When building portfolio goals, one of the most important questions to ask yourself is what assets are part of your portfolio, and why do you hold them? Many DIY investors understand common asset classes like equities (stocks) and bonds, but their understanding may lead them to overlook an important and profitable asset class… preferred stocks.
Strictly speaking, preferred stocks are a part of the equities asset class because they are issued by companies and are not a debt product. However, preferred stocks combine some of the best qualities of equities and bonds which could make them a valuable part of your portfolio.
If you’re looking to increase your asset class diversification, and grow your portfolio income these are the things you should know about preferred stocks.
What are preferred stocks?
Preferred stocks are a class of ownership with a fixed dividend yield. Typically preferred stock holders do not have voting rights in the company. In the event of a company liquidation, preferred stockholders are the first stockholders with a claim to assets that remain after creditors are paid off. As an asset class, preferred stocks act like a hybrid of bonds and stocks.
Companies issue preferred stock for a variety of reasons, but it is most frequently issued in lieu of a debt product (a bond), or to limit the voting rights of stockholders during critical change periods.
How are preferred stocks like bonds?
Much like bonds (and other debt products), preferred stocks provide a predictable stream of income. The dividend yields are not guaranteed like debt products (like corporate bonds), but they have a greater provisions than the dividends from common stock. For example, most preferred stocks have a set dividend yield, and if the dividends aren’t paid, “dividends in arrears” must be paid to preferred stock owners before dividends can be issued to common stock holders.
Issuers of preferred stock often have the right to “call” a preferred stock which means buying back the stock at face value after a certain number of years; this property means that prices on preferred stock are more stable (showing little upside potential, nor much downward risk). In a falling interest rate environment, buy-backs are common, but in a rising interest rate environment, most companies will not call their preferred stock.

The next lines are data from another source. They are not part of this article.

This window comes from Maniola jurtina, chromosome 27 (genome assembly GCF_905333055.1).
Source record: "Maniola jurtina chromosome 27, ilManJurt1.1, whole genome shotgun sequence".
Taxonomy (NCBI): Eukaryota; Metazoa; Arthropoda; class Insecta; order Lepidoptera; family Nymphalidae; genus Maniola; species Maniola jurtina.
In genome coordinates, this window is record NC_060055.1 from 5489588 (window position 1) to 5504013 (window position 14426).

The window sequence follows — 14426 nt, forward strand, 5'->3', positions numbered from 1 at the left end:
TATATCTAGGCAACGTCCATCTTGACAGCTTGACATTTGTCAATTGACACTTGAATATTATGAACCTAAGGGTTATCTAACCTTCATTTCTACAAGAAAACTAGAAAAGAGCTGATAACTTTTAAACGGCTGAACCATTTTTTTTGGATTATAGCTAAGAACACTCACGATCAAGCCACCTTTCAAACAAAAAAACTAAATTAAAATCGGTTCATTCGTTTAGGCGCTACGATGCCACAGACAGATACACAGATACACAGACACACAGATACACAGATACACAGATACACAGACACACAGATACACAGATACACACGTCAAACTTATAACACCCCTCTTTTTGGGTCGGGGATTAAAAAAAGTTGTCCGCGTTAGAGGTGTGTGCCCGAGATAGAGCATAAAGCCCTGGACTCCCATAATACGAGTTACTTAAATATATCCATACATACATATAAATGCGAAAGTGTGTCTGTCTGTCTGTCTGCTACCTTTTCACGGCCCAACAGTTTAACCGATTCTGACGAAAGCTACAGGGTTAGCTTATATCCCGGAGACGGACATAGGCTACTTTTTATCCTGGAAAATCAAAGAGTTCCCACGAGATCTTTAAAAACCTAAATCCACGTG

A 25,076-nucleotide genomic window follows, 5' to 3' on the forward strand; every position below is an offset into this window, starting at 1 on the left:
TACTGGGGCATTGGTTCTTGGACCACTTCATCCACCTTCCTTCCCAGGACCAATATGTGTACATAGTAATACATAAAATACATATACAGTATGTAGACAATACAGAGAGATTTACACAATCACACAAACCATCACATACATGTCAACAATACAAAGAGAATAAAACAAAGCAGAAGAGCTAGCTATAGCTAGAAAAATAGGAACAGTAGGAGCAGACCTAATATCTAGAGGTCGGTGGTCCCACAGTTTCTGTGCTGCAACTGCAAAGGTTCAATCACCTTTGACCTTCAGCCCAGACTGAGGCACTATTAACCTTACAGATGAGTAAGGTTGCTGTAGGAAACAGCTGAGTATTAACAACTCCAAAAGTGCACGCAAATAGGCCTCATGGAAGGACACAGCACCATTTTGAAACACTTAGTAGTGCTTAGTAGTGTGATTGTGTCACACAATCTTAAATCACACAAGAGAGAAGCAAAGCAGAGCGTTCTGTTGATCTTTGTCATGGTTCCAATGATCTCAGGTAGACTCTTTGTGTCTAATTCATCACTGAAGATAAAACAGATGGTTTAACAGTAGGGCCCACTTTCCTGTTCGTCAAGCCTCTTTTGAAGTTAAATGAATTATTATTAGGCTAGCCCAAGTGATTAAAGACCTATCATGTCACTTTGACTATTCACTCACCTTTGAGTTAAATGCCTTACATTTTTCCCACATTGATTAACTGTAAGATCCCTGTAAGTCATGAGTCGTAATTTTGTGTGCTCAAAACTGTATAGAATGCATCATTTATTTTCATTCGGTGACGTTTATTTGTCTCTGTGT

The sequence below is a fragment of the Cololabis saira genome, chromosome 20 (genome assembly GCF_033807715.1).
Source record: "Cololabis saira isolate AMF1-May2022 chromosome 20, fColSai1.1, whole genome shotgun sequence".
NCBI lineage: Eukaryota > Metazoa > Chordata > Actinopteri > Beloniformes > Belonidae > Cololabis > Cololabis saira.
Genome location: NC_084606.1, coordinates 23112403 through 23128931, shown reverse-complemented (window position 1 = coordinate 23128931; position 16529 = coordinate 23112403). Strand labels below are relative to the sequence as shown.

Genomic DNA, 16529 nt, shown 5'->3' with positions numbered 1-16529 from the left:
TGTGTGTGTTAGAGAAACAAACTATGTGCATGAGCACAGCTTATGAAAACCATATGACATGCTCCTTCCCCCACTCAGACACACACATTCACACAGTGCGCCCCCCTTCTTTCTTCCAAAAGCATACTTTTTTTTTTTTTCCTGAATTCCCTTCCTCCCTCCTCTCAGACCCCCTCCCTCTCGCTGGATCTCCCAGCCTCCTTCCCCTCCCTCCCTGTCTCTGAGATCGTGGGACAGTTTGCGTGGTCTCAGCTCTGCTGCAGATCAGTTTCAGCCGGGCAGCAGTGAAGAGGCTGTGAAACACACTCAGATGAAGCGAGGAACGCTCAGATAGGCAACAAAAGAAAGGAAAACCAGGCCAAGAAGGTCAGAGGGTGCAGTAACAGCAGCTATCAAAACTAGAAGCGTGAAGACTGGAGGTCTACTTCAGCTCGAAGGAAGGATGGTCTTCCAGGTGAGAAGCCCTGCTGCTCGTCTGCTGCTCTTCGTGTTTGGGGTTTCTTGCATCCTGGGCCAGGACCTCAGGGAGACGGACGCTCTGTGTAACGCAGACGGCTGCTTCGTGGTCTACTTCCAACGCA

Generally speaking, preferred stock holders do not have voting rights in a company which is also true of bondholders (but not true of common stock holders).
How are preferred stocks like stock?
Failing to pay the dividends is not quite the same as failing to service a loan (as is the case when a bond is issued), so the yields on preferred stock tend to be higher than those on bonds from the same company. A company that does not pay its preferred stockholder dividend is not considered in default, but it does indicate that the company is in trouble.
Like common stocks, preferred stocks do not typically have a maturity date. This means that the guaranteed dividend payment will persist in perpetuity. Preferred stocks can maintain or grow in value over time (typically the value does not grow as rapidly as common stock).
Why consider preferred stocks for your portfolio?
Preferred stocks offer a great way to stabilize income and value in your portfolio. A long term investment in preferred stocks can yield higher income than bonds and higher value in the event that a company liquidates than common stock.
Although preferred stocks have risks (such as lower growth potential, and less value in the event of bankruptcy than bonds), they constitute a healthy place in many portfolios. Preferred shares can be purchased individually or through ETFs and Mutual Funds.
As you review your asset allocation, consider the role that a high income choice like preferred stocks might play in your portfolio especially compared to common stocks or company held bonds.
|Common Stock||Preferred Stock||Bonds|
|Reliable Income Potential||Lower||Higher||Highest|
|Preference in liquidation||Lowest||Mid||Highest|